Performance of two early time-sharing systems

A visitor to IBM’s Yorktown Heights, N.Y could have seen early versions of two different time-sharing systems. The large machine room in the Research Laboratory contained a model-360/67, with 2 megabytes of memory and several 2301 fast drums used for paging, which was being used as a test site for the development of TSS. Across the hall from this room was a much smaller room, containing a 360/50, with 256 kilobytes of memory, using two of IBM’s smallest disks, the 2311, for all external storage. This was being used to deliver an experimental service which used the acronym APL.

It is instructive to contrast the two systems. The number of people at work on TSS was in the hundreds; the group at work on APL never exceeded ten people. TSS was a key project in IBM, and enormous material resources were expended on it; on the other hand, every scrap of resource used in the development of APL had to be scavenged or fought for. At one time a single 2311 disk pack meant the difference between having to shut down the service or allowing it to continue. Nevertheless, despite the disparity in the number of people at work on the two projects, and in the material resources available to each, the giant TSS project was in trouble, whereas the minuscule APL project was bounding from success to success like a chamois on the crags of the Alps.

The TSS project was late in its schedules. The system was unreliable, not being able to stay up more than an hour at a time. It was a struggle to get one terminal supported, then another struggle to get two terminals supported. Terminal-by-terminal its capacity moved slowly upward, each new terminal supported being cause for celebration. The response time was abysmally slow, with minutes going by between input and reaction. The command language, which took a complete book to describe, turned out to be unusable; it had to be thrown away and a new one, equally big, was designed from scratch.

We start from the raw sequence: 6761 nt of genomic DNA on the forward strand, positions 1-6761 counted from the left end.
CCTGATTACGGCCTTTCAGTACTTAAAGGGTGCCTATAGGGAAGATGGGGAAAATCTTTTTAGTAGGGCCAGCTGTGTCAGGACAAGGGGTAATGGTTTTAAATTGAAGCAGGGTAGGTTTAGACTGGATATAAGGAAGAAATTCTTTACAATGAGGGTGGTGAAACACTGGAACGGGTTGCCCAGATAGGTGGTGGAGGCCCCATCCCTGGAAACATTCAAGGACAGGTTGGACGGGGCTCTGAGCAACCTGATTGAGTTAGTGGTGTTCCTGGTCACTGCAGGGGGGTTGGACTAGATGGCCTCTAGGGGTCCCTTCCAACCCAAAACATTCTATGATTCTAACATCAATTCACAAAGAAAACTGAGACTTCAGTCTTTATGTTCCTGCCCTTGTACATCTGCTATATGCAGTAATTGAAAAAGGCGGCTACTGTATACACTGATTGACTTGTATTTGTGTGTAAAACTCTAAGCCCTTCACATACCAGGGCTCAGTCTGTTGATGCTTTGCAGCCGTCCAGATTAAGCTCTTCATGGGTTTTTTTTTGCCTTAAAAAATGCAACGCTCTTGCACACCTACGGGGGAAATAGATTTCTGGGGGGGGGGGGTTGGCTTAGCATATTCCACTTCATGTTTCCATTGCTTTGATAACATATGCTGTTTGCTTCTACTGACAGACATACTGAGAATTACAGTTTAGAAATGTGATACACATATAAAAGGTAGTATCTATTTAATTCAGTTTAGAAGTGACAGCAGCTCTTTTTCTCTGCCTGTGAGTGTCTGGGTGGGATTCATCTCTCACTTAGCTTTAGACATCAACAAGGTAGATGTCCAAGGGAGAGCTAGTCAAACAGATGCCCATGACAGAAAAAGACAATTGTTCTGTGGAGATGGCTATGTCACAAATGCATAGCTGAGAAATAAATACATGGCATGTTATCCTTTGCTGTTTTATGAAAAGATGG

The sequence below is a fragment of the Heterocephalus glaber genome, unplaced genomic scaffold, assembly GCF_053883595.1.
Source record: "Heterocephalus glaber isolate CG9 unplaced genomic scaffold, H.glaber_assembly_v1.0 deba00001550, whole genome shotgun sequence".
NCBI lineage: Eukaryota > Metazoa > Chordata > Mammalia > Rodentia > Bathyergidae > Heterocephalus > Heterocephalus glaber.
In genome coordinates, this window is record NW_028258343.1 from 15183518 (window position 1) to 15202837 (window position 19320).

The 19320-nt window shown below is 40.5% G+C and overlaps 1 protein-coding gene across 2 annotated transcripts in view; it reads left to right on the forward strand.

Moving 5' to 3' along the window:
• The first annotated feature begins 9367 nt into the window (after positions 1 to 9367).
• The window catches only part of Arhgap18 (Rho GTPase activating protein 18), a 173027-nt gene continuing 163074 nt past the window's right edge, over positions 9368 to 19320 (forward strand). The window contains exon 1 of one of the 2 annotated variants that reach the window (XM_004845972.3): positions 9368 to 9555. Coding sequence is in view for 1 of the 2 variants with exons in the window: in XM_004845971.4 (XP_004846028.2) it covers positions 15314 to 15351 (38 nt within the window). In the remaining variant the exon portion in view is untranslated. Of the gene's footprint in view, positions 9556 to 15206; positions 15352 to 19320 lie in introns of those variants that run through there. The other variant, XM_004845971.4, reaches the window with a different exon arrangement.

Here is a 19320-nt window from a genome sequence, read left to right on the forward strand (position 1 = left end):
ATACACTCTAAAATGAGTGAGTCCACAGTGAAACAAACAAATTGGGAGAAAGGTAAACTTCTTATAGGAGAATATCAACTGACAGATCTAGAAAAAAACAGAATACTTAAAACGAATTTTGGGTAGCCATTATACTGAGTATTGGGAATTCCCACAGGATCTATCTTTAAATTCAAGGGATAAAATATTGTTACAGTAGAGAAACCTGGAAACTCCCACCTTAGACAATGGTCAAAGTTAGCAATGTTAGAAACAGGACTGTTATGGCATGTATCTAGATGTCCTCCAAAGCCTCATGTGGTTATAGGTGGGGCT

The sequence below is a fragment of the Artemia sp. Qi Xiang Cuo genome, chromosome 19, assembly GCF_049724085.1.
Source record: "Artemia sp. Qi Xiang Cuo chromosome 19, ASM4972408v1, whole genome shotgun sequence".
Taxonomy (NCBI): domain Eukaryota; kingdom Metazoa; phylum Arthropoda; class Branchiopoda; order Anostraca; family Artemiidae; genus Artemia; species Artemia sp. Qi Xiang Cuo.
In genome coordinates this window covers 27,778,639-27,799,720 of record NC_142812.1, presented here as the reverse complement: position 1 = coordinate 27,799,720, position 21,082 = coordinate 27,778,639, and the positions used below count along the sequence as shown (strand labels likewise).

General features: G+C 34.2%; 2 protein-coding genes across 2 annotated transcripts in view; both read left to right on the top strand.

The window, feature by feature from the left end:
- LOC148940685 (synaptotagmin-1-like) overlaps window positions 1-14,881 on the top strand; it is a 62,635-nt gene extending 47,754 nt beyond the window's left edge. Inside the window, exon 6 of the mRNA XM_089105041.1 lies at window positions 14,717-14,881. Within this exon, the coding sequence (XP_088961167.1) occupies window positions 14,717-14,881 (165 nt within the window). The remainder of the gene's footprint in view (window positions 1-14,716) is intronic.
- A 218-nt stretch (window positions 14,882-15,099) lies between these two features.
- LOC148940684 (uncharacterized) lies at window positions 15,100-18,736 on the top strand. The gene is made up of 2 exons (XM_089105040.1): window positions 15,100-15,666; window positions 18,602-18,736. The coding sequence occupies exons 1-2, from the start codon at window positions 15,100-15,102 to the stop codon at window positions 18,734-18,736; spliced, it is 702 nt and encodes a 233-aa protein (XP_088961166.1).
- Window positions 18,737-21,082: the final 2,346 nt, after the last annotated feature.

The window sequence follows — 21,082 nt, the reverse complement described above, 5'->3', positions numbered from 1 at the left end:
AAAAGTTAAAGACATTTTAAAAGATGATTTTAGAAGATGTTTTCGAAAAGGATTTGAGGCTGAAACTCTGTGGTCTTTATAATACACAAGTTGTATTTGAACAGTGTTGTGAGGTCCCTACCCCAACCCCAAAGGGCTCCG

The APL system, on the other hand, began by supporting 30 terminals, with a subsecond reaction time for more than 97% of all inputs. It went from supporting 30 terminals to supporting 64 merely by adding equipment and increasing the size of certain tables in memory, maintaining the same subsecond reaction time for 97% of all inputs. Starting from a scheduled uptime of only six hours a day, it went effortlessly to a schedule that eventually went seven days a week, sixteen hours a day during the week and continuously over the weekend. The system commands in APL were a mere handful, and error messages that could be given were listed on a single sheet of paper.

The APL system was so reliable that a special rule had to be made by IBM to allow it to run unattended. No other IBM system had been so trustworthy that anyone had thought of doing this. It was usually over the weekends that the system ran unattended. To emphasize the point that a new dimension in computer systems had arrived, the APL-machine-room lights were turned off when the system was running like this, so passers-by would look into a darkened room and see just the lights on the console blinking.